- The wife of the RISHI Gautama, Ahalya was seduced by INDRA while her husband was taking his morn-ing bath. Indra took the form of her husband, and though Ahalya knew that Indra was not her husband, she consented to his advances. When the rishi was returning to the hut Indra took the form of a cat and escaped. The rishi, however, knew through his supranormal powers what had occurred. He cursed his wife, turning her to stone, and put a curse on Indra as well.In some versions of the Ahalya story Indra is cursed with the testicles of a ram; in other ver-sions he is cursed with 1,000 vaginas. In the later tale, Indra beseeched the gods to relieve the curse and the vaginas were transformed into 1,000 eyes. This colorful story explains how Indra acquired the epithet “thousand-eyed one.”In the RAMAYANA, RAMA comes upon the stone form of a woman, who, with the touch of his foot, becomes alive again. She is Ahalya. This well-known myth has generated many books and novels in contemporary Indian languages.Further reading: Wendy Doniger, Splitting the Differ-ence: Gender and Myth in Ancient Greece and India (Chi-cago: University of Chicago Press, 1999); Stephanie W. Jamison, Sacrificed Wife/Sacrificer’s Wife: Women, Ritual, and Hospitality in Ancient India (New York: Oxford University Press, 1996); C. Rajagopalachari, Ramayana (Bombay: Bharatiya Vidya Bhavan, 1962).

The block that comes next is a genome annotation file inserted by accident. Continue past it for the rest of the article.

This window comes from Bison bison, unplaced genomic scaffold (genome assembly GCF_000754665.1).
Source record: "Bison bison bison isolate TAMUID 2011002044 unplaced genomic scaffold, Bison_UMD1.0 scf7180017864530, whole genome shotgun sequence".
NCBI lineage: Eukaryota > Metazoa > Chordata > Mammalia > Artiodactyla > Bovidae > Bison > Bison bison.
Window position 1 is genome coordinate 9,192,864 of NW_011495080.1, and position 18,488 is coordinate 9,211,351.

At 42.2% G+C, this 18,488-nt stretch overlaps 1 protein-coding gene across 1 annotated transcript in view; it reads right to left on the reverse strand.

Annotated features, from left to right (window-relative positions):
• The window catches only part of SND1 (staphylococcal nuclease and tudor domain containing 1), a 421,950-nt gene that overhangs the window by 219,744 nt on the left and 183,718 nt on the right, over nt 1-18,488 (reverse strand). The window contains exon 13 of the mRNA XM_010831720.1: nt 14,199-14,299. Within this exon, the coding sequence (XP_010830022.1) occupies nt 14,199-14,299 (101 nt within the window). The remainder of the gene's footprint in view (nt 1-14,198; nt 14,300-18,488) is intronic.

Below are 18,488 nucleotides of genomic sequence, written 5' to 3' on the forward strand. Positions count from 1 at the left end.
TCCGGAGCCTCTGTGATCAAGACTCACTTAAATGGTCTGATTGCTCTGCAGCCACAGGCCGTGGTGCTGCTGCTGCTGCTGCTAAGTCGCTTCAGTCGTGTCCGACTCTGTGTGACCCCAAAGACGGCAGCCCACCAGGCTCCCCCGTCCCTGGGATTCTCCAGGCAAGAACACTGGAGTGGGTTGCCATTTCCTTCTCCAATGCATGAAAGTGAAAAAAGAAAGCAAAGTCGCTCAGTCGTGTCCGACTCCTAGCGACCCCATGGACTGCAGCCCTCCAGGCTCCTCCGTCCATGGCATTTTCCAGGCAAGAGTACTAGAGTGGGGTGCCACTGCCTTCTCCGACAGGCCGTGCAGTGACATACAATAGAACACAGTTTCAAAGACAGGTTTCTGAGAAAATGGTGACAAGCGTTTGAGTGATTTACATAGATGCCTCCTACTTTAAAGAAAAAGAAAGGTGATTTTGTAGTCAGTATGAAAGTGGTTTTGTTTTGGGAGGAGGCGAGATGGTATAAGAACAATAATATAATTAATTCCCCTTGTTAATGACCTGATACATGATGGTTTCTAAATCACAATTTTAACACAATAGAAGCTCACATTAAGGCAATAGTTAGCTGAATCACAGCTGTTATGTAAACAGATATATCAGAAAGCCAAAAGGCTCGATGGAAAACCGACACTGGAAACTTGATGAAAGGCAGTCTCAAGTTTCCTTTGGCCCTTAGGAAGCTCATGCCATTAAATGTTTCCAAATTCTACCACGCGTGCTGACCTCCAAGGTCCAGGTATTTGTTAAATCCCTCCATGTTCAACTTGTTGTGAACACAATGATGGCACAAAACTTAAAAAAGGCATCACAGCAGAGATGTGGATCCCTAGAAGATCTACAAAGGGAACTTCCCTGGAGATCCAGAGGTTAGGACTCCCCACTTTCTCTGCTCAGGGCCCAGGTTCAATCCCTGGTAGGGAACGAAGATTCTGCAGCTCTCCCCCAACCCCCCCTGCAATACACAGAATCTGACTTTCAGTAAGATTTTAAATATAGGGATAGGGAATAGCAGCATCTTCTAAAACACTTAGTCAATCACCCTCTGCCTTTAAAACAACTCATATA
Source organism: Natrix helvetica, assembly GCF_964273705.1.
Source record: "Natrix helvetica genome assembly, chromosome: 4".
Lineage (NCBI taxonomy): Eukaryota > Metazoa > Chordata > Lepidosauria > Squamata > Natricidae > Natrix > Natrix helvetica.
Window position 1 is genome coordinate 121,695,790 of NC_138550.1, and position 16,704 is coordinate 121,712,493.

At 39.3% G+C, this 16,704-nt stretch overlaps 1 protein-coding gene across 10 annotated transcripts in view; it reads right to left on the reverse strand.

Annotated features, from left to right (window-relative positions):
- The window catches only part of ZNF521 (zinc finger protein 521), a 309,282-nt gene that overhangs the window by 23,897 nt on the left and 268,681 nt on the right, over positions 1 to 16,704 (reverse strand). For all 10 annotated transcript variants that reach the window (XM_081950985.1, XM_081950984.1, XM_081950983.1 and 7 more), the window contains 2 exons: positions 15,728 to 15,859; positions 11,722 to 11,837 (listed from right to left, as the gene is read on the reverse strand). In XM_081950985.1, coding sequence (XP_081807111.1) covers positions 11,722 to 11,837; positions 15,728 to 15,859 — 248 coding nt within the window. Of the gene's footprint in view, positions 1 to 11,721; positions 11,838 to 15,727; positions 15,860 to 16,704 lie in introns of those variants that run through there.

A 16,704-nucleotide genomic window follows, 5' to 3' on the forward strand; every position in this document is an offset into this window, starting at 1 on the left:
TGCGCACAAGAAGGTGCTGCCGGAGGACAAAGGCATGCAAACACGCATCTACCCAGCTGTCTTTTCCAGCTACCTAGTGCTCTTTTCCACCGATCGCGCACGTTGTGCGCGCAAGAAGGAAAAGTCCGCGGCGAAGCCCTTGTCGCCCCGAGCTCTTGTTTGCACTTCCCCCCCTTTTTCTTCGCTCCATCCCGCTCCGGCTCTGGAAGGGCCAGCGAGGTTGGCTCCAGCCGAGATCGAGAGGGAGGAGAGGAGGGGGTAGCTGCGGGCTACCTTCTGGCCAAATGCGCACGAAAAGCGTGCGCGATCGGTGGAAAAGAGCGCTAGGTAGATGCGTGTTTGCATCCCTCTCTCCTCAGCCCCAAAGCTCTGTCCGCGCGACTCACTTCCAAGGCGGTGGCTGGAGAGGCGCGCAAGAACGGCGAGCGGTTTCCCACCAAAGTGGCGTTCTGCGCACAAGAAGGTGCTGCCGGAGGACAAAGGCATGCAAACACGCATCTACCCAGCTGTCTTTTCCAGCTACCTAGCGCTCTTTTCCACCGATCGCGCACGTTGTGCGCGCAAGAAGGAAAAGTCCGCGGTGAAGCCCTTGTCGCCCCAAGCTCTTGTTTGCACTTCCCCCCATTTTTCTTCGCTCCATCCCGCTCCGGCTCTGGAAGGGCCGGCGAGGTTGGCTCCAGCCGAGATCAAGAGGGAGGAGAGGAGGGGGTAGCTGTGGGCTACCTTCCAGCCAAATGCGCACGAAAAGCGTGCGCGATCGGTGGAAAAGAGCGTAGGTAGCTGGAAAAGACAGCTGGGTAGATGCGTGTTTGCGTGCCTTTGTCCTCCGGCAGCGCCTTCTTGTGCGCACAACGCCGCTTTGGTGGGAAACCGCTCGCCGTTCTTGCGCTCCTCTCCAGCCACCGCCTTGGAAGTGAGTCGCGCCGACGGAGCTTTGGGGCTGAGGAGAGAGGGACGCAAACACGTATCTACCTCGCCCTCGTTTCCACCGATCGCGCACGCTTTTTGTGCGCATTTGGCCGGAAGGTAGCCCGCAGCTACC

Encyclopedia of Hinduism. A. Jones and James D. Ryan. 2007.